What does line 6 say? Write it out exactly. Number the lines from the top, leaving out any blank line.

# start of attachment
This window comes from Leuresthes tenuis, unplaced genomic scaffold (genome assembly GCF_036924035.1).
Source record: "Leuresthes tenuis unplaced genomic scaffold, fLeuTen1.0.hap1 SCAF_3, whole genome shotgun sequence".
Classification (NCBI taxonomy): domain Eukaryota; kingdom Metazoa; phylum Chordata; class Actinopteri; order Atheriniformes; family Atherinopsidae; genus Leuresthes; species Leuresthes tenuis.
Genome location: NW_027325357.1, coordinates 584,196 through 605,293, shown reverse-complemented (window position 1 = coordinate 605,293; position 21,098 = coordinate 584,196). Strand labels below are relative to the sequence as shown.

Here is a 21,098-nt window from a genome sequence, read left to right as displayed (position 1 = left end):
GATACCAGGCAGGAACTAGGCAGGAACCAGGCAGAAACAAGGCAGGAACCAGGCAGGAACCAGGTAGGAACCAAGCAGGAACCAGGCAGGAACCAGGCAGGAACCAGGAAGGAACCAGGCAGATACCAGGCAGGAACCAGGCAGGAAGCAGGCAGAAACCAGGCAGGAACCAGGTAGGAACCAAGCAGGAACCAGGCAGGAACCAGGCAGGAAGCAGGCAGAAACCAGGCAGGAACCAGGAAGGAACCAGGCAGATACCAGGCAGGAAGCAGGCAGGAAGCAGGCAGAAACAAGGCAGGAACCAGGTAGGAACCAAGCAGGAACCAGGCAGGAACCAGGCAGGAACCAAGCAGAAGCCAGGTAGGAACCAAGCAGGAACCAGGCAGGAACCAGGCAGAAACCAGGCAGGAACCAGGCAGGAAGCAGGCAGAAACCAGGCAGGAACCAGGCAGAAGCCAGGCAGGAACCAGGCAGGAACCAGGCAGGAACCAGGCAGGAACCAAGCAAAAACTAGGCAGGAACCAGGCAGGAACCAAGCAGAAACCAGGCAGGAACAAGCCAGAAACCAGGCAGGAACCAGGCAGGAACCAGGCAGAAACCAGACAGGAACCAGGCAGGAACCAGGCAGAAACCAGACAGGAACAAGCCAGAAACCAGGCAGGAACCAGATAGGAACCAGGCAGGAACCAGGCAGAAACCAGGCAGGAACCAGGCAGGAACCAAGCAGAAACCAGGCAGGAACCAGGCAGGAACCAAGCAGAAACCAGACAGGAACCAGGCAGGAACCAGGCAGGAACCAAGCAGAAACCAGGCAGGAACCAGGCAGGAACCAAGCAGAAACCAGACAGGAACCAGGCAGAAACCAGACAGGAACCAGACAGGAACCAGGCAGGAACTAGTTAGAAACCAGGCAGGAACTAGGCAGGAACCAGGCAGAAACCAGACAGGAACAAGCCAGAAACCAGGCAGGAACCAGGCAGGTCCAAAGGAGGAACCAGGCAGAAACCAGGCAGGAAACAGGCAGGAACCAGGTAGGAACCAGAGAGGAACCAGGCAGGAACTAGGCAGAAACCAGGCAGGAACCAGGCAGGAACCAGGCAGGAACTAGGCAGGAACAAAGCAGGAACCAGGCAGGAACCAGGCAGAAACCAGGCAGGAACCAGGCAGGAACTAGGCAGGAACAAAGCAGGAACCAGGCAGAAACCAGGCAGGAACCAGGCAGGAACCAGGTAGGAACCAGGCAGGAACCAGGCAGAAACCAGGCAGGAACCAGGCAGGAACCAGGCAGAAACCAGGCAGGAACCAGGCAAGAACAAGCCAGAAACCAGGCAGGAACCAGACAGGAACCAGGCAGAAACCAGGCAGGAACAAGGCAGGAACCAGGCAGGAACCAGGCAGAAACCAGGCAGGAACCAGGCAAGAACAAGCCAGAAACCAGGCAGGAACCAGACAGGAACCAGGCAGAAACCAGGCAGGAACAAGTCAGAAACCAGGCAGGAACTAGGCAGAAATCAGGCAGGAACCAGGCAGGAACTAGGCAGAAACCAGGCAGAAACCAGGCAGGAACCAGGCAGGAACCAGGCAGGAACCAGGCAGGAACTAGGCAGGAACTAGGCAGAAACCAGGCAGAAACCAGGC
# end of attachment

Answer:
GATACCAGGCAGGAACTAGGCAGGAACCAGGCAGAAACAAGGCAGGAACCAGGCAGGAACCAGGTAGGAACCAAGCAGGAACCAGGCAGGAACCAGGCAGGAACCAGGAAGGAACCAGGCAGATACCAGGCAGGAACCAGGCAGGAAGCAGGCAGAAACCAGGCAGGAACCAGGTAGGAACCAAGCAGGAACCAGGCAGGAACCAGGCAGGAAGCAGGCAGAAACCAGGCAGGAACCAGGAAGGAACCAGGCAGATACCAGGCAGGAAGCAGGCAGGAAGCAGGCAGAAACAAGGCAGGAACCAGGTAGGAACCAAGCAGGAACCAGGCAGGAACCAGGCAGGAACCAAGCAGAAGCCAGGTAGGAACCAAGCAGGAACCAGGCAGGAACCAGGCAGAAACCAGGCAGGAACCAGGCAGGAAGCAGGCAGAAACCAGGCAGGAACCAGGCAGAAGCCAGGCAGGAACCAGGCAGGAACCAGGCAGGAACCAGGCAGGAACCAAGCAAAAACTAGGCAGGAACCAGGCAGGAACCAAGCAGAAACCAGGCAGGAACAAGCCAGAAACCAGGCAGGAACCAGGCAGGAACCAGGCAGAAACCAGACAGGAACCAGGCAGGAACCAGGCAGAAACCAGACAGGAACAAGCCAGAAACCAGGCAGGAACCAGATAGGAACCAGGCAGGAACCAGGCAGAAACCAGGCAGGAACCAGGCAGGAACCAAGCAGAAACCAGGCAGGAACCAGGCAGGAACCAAGCAGAAACCAGACAGGAACCAGGCAGGAACCAGGCAGGAACCAAGCAGAAACCAGGCAGGAACCAGGCAGGAACCAAGCAGAAACCAGACAGGAACCAGGCAGAAACCAGACAGGAACCAGACAGGAACCAGGCAGGAACTAGTTAGAAACCAGGCAGGAACTAGGCAGGAACCAGGCAGAAACCAGACAGGAACAAGCCAGAAACCAGGCAGGAACCAGGCAGGTCCAAAGGAGGAACCAGGCAGAAACCAGGCAGGAAACAGGCAGGAACCAGGTAGGAACCAGAGAGGAACCAGGCAGGAACTAGGCAGAAACCAGGCAGGAACCAGGCAGGAACCAGGCAGGAACTAGGCAGGAACAAAGCAGGAACCAGGCAGGAACCAGGCAGAAACCAGGCAGGAACCAGGCAGGAACTAGGCAGGAACAAAGCAGGAACCAGGCAGAAACCAGGCAGGAACCAGGCAGGAACCAGGTAGGAACCAGGCAGGAACCAGGCAGAAACCAGGCAGGAACCAGGCAGGAACCAGGCAGAAACCAGGCAGGAACCAGGCAAGAACAAGCCAGAAACCAGGCAGGAACCAGACAGGAACCAGGCAGAAACCAGGCAGGAACAAGGCAGGAACCAGGCAGGAACCAGGCAGAAACCAGGCAGGAACCAGGCAAGAACAAGCCAGAAACCAGGCAGGAACCAGACAGGAACCAGGCAGAAACCAGGCAGGAACAAGTCAGAAACCAGGCAGGAACTAGGCAGAAATCAGGCAGGAACCAGGCAGGAACTAGGCAGAAACCAGGCAGAAACCAGGCAGGAACCAGGCAGGAACCAGGCAGGAACCAGGCAGGAACTAGGCAGGAACTAGGCAGAAACCAGGCAGAAACCAGGC